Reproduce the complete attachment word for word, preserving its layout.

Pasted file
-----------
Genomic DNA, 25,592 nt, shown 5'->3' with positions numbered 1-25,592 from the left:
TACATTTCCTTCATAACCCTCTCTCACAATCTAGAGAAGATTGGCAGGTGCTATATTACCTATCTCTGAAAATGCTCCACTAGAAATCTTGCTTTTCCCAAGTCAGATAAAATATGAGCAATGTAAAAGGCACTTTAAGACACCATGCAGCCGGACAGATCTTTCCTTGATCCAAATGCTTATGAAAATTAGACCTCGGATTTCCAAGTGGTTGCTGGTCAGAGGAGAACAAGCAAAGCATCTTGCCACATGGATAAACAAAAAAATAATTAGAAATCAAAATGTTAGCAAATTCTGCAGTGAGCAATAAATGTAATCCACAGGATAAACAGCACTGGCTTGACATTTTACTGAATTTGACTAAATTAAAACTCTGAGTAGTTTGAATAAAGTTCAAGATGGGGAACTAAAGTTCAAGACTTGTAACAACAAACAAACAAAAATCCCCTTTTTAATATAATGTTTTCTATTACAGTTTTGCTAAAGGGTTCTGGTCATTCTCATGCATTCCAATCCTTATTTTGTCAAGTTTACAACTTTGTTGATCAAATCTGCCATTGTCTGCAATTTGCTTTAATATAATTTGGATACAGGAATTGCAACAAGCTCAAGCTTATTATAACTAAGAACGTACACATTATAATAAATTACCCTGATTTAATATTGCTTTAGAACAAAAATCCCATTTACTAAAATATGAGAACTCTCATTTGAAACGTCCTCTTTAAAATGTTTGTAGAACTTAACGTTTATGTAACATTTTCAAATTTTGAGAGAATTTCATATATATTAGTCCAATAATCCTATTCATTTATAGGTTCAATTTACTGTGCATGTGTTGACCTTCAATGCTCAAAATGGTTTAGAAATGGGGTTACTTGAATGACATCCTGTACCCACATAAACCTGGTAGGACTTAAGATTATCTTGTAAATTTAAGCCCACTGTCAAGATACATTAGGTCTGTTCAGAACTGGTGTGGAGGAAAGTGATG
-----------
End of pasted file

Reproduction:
Genomic DNA, 25,592 nt, shown 5'->3' with positions numbered 1-25,592 from the left:
TACATTTCCTTCATAACCCTCTCTCACAATCTAGAGAAGATTGGCAGGTGCTATATTACCTATCTCTGAAAATGCTCCACTAGAAATCTTGCTTTTCCCAAGTCAGATAAAATATGAGCAATGTAAAAGGCACTTTAAGACACCATGCAGCCGGACAGATCTTTCCTTGATCCAAATGCTTATGAAAATTAGACCTCGGATTTCCAAGTGGTTGCTGGTCAGAGGAGAACAAGCAAAGCATCTTGCCACATGGATAAACAAAAAAATAATTAGAAATCAAAATGTTAGCAAATTCTGCAGTGAGCAATAAATGTAATCCACAGGATAAACAGCACTGGCTTGACATTTTACTGAATTTGACTAAATTAAAACTCTGAGTAGTTTGAATAAAGTTCAAGATGGGGAACTAAAGTTCAAGACTTGTAACAACAAACAAACAAAAATCCCCTTTTTAATATAATGTTTTCTATTACAGTTTTGCTAAAGGGTTCTGGTCATTCTCATGCATTCCAATCCTTATTTTGTCAAGTTTACAACTTTGTTGATCAAATCTGCCATTGTCTGCAATTTGCTTTAATATAATTTGGATACAGGAATTGCAACAAGCTCAAGCTTATTATAACTAAGAACGTACACATTATAATAAATTACCCTGATTTAATATTGCTTTAGAACAAAAATCCCATTTACTAAAATATGAGAACTCTCATTTGAAACGTCCTCTTTAAAATGTTTGTAGAACTTAACGTTTATGTAACATTTTCAAATTTTGAGAGAATTTCATATATATTAGTCCAATAATCCTATTCATTTATAGGTTCAATTTACTGTGCATGTGTTGACCTTCAATGCTCAAAATGGTTTAGAAATGGGGTTACTTGAATGACATCCTGTACCCACATAAACCTGGTAGGACTTAAGATTATCTTGTAAATTTAAGCCCACTGTCAAGATACATTAGGTCTGTTCAGAACTGGTGTGGAGGAAAGTGATG